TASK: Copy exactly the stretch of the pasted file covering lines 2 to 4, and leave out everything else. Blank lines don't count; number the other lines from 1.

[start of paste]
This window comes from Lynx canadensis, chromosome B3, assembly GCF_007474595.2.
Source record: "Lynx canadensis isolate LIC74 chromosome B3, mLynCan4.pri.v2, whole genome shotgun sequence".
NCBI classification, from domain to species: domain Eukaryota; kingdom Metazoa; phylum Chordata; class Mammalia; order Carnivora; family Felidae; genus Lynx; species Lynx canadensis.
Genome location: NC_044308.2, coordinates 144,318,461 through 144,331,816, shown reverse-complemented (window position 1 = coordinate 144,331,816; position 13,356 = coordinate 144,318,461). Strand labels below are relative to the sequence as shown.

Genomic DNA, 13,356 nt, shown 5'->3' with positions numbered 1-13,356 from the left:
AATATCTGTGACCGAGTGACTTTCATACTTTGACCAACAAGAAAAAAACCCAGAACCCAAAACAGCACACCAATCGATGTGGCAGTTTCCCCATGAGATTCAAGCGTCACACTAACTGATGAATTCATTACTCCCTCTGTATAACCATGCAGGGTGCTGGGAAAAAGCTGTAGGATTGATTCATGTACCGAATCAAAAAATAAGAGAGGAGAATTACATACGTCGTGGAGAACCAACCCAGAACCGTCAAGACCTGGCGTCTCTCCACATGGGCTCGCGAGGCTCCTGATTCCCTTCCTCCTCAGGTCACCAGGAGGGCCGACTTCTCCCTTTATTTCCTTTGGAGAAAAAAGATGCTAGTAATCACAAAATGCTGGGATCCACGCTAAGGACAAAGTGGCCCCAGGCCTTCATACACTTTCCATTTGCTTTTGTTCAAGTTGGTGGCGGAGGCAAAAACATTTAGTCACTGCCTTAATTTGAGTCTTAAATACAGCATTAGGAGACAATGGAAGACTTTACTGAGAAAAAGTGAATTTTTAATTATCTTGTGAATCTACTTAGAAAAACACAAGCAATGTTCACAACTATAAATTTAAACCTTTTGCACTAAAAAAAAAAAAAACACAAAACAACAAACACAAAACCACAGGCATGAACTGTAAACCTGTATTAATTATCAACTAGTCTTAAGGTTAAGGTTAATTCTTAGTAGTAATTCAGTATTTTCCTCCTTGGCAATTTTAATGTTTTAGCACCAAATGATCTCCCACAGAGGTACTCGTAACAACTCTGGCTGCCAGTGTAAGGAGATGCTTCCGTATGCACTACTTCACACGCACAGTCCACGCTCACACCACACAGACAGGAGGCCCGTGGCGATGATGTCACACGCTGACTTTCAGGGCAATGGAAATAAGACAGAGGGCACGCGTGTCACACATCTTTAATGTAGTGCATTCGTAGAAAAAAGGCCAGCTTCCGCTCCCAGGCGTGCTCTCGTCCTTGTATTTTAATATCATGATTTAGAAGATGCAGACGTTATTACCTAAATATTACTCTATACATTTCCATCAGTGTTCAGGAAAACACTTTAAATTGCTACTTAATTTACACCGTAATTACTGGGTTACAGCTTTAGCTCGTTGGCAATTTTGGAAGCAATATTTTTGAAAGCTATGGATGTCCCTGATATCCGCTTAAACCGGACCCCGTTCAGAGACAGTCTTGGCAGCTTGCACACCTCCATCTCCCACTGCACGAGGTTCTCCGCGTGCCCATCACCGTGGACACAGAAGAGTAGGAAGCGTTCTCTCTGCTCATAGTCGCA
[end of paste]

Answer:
Source record: "Lynx canadensis isolate LIC74 chromosome B3, mLynCan4.pri.v2, whole genome shotgun sequence".
NCBI classification, from domain to species: domain Eukaryota; kingdom Metazoa; phylum Chordata; class Mammalia; order Carnivora; family Felidae; genus Lynx; species Lynx canadensis.
Genome location: NC_044308.2, coordinates 144,318,461 through 144,331,816, shown reverse-complemented (window position 1 = coordinate 144,331,816; position 13,356 = coordinate 144,318,461). Strand labels below are relative to the sequence as shown.